The United States reopens an embassy in Somalia, 28 years after its closure


The United States announced on Wednesday night the reopening of an embassy in the Somali capital Mogadishu 28 years after closing it when the country plunged into civil war, illustrating the increased US involvement in the country. Horn of Africa.

Washington closed its embassy in the midst of the civil war, when the autocrat Siad Barre was overthrown in 1991.

"Today, we reaffirm the relationship between the American people and the Somali people, and between our two nations," said US Ambassador to Somalia Donald Yamamoto in a statement.

"This is a historic and meaningful day, reflecting the progress of Somalia in recent years, as well as a step towards regularizing diplomatic engagement in Mogadishu since the recognition of the Somali federal government in 2013," he said. -he adds.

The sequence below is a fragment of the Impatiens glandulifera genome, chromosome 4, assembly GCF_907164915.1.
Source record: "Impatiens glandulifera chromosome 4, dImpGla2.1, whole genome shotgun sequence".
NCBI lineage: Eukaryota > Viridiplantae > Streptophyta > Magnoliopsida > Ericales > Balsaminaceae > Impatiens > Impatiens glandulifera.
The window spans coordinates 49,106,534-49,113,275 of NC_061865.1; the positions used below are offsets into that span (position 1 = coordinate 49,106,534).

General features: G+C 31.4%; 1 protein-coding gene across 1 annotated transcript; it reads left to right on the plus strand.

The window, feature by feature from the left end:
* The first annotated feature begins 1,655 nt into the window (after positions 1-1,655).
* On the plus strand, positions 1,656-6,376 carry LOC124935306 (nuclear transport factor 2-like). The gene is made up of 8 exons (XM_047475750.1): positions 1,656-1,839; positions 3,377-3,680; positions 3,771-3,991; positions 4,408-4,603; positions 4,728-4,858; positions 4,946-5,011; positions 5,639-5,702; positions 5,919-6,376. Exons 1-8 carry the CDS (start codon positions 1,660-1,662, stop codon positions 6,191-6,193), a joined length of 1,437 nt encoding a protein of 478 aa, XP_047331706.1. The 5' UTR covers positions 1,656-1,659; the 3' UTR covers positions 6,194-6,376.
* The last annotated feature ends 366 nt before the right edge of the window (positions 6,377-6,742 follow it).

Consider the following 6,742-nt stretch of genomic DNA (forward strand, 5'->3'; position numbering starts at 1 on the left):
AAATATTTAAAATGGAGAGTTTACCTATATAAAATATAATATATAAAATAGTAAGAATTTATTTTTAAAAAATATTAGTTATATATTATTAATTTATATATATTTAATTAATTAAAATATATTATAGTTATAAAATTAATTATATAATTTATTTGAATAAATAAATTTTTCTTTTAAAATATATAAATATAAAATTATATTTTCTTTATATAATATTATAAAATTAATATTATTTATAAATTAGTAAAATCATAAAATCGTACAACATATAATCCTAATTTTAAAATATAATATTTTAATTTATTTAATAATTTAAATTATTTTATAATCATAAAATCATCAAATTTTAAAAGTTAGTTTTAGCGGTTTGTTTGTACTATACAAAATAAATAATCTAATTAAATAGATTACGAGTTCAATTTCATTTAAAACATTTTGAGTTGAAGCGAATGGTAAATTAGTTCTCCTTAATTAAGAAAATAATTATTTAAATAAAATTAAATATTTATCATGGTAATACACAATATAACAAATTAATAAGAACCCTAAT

The United States had restored a "permanent diplomatic presence" in December 2018 in Mogadishu, while the US diplomatic mission for Somalia had until then been attached to the United States Embassy in Nairobi, Kenya.

Somalia has been plunged into chaos since 1991, and since 2007 has had to deal with al-Qaeda-affiliated radical Shebab Islamist insurgents, who carry out numerous attacks against civilian and military targets.

On Monday, these insurgents attacked a military camp used as a launch site for US drones, as well as a convoy of the European Union in Mogadishu.

The United States supports the fight against the Shebab, led by the Somali Federal Government and the African Union force in Somalia (Amisom), which has been active in the country since 2007.

US strikes in Somalia have intensified since April 2017, when President Donald Trump called southern Somalia a "zone of active hostilities".

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